Granted one needs to have a good background in the Talmud, Halacha and Tanach, where does one start to learn Kabbalah after mastering the things stated above?


1 Answer 1


Your question is a good one and is difficult to answer for many reasons.

The most obvious being, what you mean when you use the term kabbalah?

In this time period, that word has many meanings, some more traditional and others not.

For example, all the words of the Gaonim are kabbalah. The meaning is about Torah transmission teacher to student, face to face, mouth to ear. It is not about mysticism necessarily.

Another consideration is your particular situation. You have stated on this site that you are a convert, which puts you in the category of an adult who has not had the benefit of an orderly Jewish education from the beginning.

As the Alter Rebbe explains in Hilchot Talmud Torah, Chapter 2:1, a person in your category divides their daily learning into thirds, between Tanach, halacha and all oral Torah, which includes the mystical parts of Torah.

It’s worth pointing out that the limitations you have mentioned in your question which were cited in Talmud from the time of the Tanna’im and Amora’im, are according to many among the Acharonim no longer applicable.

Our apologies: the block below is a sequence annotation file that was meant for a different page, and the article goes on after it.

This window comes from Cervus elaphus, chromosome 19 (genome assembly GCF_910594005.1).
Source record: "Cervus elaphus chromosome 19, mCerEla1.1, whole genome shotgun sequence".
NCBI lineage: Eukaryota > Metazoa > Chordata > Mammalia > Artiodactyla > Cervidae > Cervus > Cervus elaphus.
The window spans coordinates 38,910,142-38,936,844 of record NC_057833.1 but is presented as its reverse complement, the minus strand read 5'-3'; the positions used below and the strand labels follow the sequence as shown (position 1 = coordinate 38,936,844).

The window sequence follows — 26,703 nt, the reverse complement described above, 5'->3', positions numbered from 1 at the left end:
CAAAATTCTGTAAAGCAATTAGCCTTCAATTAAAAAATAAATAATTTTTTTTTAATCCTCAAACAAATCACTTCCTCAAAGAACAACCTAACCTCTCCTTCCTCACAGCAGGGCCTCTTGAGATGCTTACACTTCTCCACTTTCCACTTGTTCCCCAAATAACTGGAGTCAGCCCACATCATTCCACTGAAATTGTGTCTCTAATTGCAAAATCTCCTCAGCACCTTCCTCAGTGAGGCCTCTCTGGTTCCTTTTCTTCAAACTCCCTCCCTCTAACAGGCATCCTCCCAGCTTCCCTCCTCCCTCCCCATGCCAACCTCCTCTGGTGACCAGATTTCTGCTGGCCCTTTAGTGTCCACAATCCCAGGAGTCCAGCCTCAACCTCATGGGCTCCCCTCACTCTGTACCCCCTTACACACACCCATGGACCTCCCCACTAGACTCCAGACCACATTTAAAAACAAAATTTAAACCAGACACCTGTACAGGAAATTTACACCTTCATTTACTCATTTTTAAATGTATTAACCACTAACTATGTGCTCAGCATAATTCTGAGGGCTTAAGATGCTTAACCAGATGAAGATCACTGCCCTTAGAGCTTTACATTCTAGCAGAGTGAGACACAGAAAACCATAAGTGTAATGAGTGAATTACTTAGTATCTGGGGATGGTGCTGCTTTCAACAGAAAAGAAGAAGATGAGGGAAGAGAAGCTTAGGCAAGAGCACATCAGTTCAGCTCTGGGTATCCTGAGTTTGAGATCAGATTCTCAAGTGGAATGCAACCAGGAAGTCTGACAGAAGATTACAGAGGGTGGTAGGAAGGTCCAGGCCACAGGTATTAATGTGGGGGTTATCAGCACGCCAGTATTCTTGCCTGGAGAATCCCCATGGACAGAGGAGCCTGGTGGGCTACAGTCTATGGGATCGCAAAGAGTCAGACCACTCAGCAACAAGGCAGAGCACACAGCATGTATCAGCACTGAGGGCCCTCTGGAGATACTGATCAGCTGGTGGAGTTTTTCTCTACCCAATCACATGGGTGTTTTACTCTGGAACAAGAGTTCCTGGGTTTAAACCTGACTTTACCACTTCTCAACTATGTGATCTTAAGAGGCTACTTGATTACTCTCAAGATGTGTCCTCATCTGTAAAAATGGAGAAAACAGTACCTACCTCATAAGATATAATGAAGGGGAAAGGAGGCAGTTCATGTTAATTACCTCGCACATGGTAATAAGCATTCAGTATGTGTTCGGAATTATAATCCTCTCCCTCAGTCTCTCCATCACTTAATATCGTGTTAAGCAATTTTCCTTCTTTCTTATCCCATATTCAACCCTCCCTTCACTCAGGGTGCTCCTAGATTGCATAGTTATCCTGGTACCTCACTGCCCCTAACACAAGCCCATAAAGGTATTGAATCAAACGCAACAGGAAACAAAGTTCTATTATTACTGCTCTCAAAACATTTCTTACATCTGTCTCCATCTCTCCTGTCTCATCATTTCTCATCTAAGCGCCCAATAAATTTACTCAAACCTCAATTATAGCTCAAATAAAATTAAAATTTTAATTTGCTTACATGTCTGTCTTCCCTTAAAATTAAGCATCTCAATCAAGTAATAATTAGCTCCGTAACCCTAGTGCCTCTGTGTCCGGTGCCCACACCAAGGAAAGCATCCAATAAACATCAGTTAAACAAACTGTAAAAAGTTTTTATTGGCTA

Most of kabbalistic material today is related to the subject of comprehending the orderly system which G-d has established throughout all of creation.

In that context, for someone in your station in life, an excellent place to begin for introduction is the book, Derech HaShem, also called The Way of G-d by Rabbi Moshe Chaim Luzzato. There is an excellent Hebrew-English edition translated by Rabbi Aryeh Kaplan with extensive footnotes. It will establish you with a solid, traditional foundation and with a long shopping list of books on the subject that you should acquire and learn as you grow in that knowledge of the Torah.

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